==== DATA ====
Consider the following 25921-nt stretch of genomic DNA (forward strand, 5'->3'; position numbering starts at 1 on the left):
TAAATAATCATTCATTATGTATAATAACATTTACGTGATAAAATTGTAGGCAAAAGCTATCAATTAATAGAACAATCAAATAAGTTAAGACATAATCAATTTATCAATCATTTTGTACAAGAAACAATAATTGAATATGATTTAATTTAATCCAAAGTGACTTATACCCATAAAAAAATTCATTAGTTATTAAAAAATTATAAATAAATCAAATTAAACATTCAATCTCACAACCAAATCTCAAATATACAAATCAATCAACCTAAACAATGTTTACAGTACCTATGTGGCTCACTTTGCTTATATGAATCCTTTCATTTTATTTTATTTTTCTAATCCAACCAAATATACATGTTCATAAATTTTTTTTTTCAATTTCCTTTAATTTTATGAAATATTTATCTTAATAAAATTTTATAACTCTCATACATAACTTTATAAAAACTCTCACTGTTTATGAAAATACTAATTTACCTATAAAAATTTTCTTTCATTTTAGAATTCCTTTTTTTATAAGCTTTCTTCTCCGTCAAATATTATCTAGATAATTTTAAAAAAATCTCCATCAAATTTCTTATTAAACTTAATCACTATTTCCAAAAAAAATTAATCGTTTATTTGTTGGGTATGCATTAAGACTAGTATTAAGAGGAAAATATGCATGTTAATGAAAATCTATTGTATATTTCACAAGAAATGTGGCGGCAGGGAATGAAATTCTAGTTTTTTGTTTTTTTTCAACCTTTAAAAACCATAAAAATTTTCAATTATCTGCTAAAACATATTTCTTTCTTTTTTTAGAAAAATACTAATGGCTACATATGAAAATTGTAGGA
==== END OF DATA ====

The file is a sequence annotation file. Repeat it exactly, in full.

Consider the following 25921-nt stretch of genomic DNA (forward strand, 5'->3'; position numbering starts at 1 on the left):
TAAATAATCATTCATTATGTATAATAACATTTACGTGATAAAATTGTAGGCAAAAGCTATCAATTAATAGAACAATCAAATAAGTTAAGACATAATCAATTTATCAATCATTTTGTACAAGAAACAATAATTGAATATGATTTAATTTAATCCAAAGTGACTTATACCCATAAAAAAATTCATTAGTTATTAAAAAATTATAAATAAATCAAATTAAACATTCAATCTCACAACCAAATCTCAAATATACAAATCAATCAACCTAAACAATGTTTACAGTACCTATGTGGCTCACTTTGCTTATATGAATCCTTTCATTTTATTTTATTTTTCTAATCCAACCAAATATACATGTTCATAAATTTTTTTTTTCAATTTCCTTTAATTTTATGAAATATTTATCTTAATAAAATTTTATAACTCTCATACATAACTTTATAAAAACTCTCACTGTTTATGAAAATACTAATTTACCTATAAAAATTTTCTTTCATTTTAGAATTCCTTTTTTTATAAGCTTTCTTCTCCGTCAAATATTATCTAGATAATTTTAAAAAAATCTCCATCAAATTTCTTATTAAACTTAATCACTATTTCCAAAAAAAATTAATCGTTTATTTGTTGGGTATGCATTAAGACTAGTATTAAGAGGAAAATATGCATGTTAATGAAAATCTATTGTATATTTCACAAGAAATGTGGCGGCAGGGAATGAAATTCTAGTTTTTTGTTTTTTTTCAACCTTTAAAAACCATAAAAATTTTCAATTATCTGCTAAAACATATTTCTTTCTTTTTTTAGAAAAATACTAATGGCTACATATGAAAATTGTAGGA